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As a foodie, I always looked forward to a big holiday meal. It did not matter if it was turkey and mashed potatoes for Thanksgiving, a soufflé for New Year’s Day, or ham for Christmas; I was ready to dig in and eat! Of course, I often filled up on chips with chile dip and mini hotdogs before the ‘official’ meal began. I sat at my grandparents’ long dining room table filled but gluttonous. I needed to try everything. After consuming as much as my stomach allowed, I spent time relaxing and talking with my cousins before dessert, which has never been my favorite meal. Nevertheless, how can you turn down pumpkin pie on Thanksgiving or a hot cup of cocoa on a cold New Year’s night? I always left the house stuffed but was ready to have a midnight snack in a few hours: leftovers!

The joy of holiday feasting came to a crashing halt when I developed severe ulcerative colitis. I went from being able to eat anything and everything to being able to eat almost nothing. A few months after my diagnosis, I celebrated Thanksgiving at my grandfather’s house with chicken broth and a few bites of mashed potatoes. I had been in a severe flare-up for five months, and even these lighter foods triggered a stabbing sensation in my stomach. I put on my brave face for my family, especially my beloved grandfather, who kept offering me whatever he could and worrying about my rapidly decreasing weight. I ate all that I could and promised to eat more later.

When I got home that night, I let it all out, crying for what felt like the hundredth time. Thanksgiving was a feast holiday all about food (and family, of course!), and I could not even consume 50 calories of broth. The sight of other people eating and the scent of delicious foods that I thought I might never have again made me feel outcast and alone. This sense of isolation increased as I scrolled through social media seeing picture after picture of Thanksgiving plates full of turkey, stuffing, and mashed potatoes smothered in gravy. Would I ever have these luxuries again? Would I ever eat something with flavor and not feel as though I was being stabbed to death? Would I ever get to look forward to a meal? Would I ever feel normal? At the time, I did not know.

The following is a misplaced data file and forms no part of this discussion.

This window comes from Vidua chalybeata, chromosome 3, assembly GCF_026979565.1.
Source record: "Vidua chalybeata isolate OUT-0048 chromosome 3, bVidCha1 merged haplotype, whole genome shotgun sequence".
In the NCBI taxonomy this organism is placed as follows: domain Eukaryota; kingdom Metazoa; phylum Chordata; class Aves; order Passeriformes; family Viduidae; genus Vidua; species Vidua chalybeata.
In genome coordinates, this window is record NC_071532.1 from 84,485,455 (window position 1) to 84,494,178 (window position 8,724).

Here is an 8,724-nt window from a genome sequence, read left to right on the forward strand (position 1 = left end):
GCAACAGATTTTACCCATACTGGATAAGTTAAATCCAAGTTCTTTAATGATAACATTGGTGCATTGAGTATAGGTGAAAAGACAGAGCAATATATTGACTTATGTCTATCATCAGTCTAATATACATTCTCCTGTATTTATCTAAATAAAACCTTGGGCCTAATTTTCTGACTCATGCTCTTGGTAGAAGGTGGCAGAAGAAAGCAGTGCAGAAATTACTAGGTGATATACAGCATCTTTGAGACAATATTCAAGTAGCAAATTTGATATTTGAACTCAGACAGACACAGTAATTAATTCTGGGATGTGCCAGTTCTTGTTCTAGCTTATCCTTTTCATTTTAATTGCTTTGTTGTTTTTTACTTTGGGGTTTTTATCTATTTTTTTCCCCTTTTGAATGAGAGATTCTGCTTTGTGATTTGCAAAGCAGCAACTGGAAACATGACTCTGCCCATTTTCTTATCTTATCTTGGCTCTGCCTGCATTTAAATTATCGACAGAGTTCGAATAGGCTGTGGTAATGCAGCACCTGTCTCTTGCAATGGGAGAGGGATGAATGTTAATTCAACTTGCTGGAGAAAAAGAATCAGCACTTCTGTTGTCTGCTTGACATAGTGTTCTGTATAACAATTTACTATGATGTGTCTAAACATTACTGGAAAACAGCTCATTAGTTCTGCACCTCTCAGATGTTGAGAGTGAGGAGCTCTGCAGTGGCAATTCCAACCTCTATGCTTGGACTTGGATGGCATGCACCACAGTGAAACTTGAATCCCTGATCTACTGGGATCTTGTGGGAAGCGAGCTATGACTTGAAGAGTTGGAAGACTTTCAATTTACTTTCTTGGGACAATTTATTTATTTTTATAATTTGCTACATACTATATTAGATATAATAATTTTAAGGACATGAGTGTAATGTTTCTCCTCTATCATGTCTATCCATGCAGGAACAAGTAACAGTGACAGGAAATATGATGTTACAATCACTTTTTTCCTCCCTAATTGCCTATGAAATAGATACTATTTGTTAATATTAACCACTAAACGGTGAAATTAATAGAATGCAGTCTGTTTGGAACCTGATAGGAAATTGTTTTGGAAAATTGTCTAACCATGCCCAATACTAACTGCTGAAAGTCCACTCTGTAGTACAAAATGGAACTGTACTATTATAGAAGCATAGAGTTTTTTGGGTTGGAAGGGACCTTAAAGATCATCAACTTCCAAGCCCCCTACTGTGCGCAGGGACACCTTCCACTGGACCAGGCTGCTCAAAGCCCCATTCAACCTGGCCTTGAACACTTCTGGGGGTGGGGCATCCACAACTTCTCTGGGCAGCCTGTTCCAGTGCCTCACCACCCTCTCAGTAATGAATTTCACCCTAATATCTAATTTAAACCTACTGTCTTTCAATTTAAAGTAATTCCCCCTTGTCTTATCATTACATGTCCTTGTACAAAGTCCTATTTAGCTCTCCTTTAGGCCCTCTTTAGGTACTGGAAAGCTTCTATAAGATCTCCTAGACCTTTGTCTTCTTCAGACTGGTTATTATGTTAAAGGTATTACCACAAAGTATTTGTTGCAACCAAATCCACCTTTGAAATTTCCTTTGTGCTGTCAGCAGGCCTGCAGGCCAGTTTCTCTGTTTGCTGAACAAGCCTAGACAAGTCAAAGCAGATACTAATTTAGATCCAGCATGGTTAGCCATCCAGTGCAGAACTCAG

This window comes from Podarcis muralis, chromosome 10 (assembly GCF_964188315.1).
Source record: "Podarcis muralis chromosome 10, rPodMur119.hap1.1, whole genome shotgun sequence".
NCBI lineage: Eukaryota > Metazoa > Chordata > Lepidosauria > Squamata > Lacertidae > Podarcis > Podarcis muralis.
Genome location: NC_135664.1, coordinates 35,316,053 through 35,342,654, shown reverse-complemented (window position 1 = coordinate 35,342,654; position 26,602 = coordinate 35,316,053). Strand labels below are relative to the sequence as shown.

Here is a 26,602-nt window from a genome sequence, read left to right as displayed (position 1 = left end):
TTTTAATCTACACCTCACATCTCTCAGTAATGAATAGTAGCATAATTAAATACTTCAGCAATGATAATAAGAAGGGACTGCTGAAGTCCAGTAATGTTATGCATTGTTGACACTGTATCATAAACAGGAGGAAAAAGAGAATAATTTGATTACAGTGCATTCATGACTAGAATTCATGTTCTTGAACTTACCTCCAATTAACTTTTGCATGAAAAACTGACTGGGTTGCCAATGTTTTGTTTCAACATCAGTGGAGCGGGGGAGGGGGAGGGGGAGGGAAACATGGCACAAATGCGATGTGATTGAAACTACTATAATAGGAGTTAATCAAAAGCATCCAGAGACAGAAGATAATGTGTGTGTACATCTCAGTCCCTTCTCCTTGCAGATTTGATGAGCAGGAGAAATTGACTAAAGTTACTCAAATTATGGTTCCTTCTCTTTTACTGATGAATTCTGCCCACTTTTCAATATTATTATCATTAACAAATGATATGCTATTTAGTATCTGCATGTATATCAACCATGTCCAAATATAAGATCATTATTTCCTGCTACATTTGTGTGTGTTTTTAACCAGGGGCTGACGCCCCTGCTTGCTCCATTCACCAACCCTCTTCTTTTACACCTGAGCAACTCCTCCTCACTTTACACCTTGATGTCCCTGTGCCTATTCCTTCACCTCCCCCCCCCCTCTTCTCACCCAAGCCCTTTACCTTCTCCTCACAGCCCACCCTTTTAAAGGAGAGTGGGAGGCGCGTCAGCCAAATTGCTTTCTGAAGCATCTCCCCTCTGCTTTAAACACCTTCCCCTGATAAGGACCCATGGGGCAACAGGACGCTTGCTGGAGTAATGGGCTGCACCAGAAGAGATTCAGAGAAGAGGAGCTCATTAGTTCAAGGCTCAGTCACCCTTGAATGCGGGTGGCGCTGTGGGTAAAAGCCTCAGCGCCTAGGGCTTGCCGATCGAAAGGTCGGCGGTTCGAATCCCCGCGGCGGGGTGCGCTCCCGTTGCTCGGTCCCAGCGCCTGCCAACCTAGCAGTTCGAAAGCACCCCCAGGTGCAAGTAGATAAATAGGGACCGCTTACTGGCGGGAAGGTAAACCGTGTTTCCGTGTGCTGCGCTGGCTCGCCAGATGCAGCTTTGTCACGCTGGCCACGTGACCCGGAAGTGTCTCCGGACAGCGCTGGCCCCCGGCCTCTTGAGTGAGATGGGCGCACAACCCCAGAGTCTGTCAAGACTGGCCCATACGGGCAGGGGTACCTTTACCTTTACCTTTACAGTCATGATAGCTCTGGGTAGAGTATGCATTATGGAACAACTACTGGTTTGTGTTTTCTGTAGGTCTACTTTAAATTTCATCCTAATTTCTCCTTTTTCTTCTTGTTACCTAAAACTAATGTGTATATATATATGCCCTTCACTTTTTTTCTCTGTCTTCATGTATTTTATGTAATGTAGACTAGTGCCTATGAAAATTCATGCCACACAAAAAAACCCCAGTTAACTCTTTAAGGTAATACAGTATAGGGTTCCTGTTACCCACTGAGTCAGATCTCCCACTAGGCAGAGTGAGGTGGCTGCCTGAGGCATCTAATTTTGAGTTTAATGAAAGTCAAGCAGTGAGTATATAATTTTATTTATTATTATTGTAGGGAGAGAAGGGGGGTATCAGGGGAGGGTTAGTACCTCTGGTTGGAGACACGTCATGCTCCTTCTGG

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The weeks following Thanksgiving proved increasingly challenging. My body grew thinner and weaker as it continued denying the immunosuppressants and steroids pouring into it. The holiday season had officially begun, and there was food everywhere. Every social event seemed to be centered on food. I did not go to my Alma mater’s Holiday Party or Happy Hour, my graduate school’s caroling event, or my best friend’s party. I stayed home, drinking my electrolyte-infused water and reading. The excitement I used to feel when a professor brought food to class or the university library through a surprise pizza party transformed into dread. I hated having to turn down these treats while my mouth salivated, and my naive stomach groaned for food that would destroy my intestines. “You have to try the spinach dip,” I remember someone telling me at one of the few events I attended. I lied. I said I would try some later because I did not want to draw attention to myself or offend anyone. I put two crackers on my plate and picked them up every once in a while, so that people would think I was eating. I spent most of the time in the bathroom, partly because I was in a flare and needed to go but also because I needed to escape from the world of food where I did not belong.